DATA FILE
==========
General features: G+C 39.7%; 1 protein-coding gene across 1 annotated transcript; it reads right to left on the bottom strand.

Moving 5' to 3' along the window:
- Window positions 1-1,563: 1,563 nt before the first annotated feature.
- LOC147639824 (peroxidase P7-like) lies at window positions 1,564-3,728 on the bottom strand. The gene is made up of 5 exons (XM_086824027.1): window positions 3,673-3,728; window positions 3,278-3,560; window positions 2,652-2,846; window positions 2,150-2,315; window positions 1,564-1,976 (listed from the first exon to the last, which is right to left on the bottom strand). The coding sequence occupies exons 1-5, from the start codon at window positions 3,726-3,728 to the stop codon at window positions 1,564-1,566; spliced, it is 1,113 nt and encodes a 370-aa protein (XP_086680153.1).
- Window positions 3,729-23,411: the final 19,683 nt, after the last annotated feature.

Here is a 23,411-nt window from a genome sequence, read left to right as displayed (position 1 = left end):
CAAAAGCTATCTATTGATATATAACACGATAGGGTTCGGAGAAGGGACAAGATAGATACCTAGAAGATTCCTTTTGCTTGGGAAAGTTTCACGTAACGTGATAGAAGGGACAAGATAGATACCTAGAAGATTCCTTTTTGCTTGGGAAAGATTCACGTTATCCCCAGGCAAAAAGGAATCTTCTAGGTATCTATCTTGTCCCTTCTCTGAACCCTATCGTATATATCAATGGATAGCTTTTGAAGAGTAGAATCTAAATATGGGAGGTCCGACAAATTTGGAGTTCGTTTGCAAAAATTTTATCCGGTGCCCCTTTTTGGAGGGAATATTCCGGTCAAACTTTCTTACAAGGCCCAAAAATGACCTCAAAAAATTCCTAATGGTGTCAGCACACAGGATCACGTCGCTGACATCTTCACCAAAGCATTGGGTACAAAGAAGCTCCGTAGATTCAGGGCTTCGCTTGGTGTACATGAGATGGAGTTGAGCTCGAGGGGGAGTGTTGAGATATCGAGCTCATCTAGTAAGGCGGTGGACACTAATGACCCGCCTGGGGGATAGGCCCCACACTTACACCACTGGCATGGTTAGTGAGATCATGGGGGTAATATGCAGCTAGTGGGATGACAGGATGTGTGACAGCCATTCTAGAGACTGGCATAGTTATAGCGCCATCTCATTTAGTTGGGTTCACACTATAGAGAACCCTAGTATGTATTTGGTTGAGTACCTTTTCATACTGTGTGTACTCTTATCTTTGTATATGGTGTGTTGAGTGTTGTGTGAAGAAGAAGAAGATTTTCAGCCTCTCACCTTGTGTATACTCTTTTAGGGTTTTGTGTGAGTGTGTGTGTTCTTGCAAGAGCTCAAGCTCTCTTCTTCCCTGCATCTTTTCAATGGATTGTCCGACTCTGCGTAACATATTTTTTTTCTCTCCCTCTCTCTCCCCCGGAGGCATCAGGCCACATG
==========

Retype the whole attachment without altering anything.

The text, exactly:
General features: G+C 39.7%; 1 protein-coding gene across 1 annotated transcript; it reads right to left on the bottom strand.

Moving 5' to 3' along the window:
- Window positions 1-1,563: 1,563 nt before the first annotated feature.
- LOC147639824 (peroxidase P7-like) lies at window positions 1,564-3,728 on the bottom strand. The gene is made up of 5 exons (XM_086824027.1): window positions 3,673-3,728; window positions 3,278-3,560; window positions 2,652-2,846; window positions 2,150-2,315; window positions 1,564-1,976 (listed from the first exon to the last, which is right to left on the bottom strand). The coding sequence occupies exons 1-5, from the start codon at window positions 3,726-3,728 to the stop codon at window positions 1,564-1,566; spliced, it is 1,113 nt and encodes a 370-aa protein (XP_086680153.1).
- Window positions 3,729-23,411: the final 19,683 nt, after the last annotated feature.

Here is a 23,411-nt window from a genome sequence, read left to right as displayed (position 1 = left end):
CAAAAGCTATCTATTGATATATAACACGATAGGGTTCGGAGAAGGGACAAGATAGATACCTAGAAGATTCCTTTTGCTTGGGAAAGTTTCACGTAACGTGATAGAAGGGACAAGATAGATACCTAGAAGATTCCTTTTTGCTTGGGAAAGATTCACGTTATCCCCAGGCAAAAAGGAATCTTCTAGGTATCTATCTTGTCCCTTCTCTGAACCCTATCGTATATATCAATGGATAGCTTTTGAAGAGTAGAATCTAAATATGGGAGGTCCGACAAATTTGGAGTTCGTTTGCAAAAATTTTATCCGGTGCCCCTTTTTGGAGGGAATATTCCGGTCAAACTTTCTTACAAGGCCCAAAAATGACCTCAAAAAATTCCTAATGGTGTCAGCACACAGGATCACGTCGCTGACATCTTCACCAAAGCATTGGGTACAAAGAAGCTCCGTAGATTCAGGGCTTCGCTTGGTGTACATGAGATGGAGTTGAGCTCGAGGGGGAGTGTTGAGATATCGAGCTCATCTAGTAAGGCGGTGGACACTAATGACCCGCCTGGGGGATAGGCCCCACACTTACACCACTGGCATGGTTAGTGAGATCATGGGGGTAATATGCAGCTAGTGGGATGACAGGATGTGTGACAGCCATTCTAGAGACTGGCATAGTTATAGCGCCATCTCATTTAGTTGGGTTCACACTATAGAGAACCCTAGTATGTATTTGGTTGAGTACCTTTTCATACTGTGTGTACTCTTATCTTTGTATATGGTGTGTTGAGTGTTGTGTGAAGAAGAAGAAGATTTTCAGCCTCTCACCTTGTGTATACTCTTTTAGGGTTTTGTGTGAGTGTGTGTGTTCTTGCAAGAGCTCAAGCTCTCTTCTTCCCTGCATCTTTTCAATGGATTGTCCGACTCTGCGTAACATATTTTTTTTCTCTCCCTCTCTCTCCCCCGGAGGCATCAGGCCACATG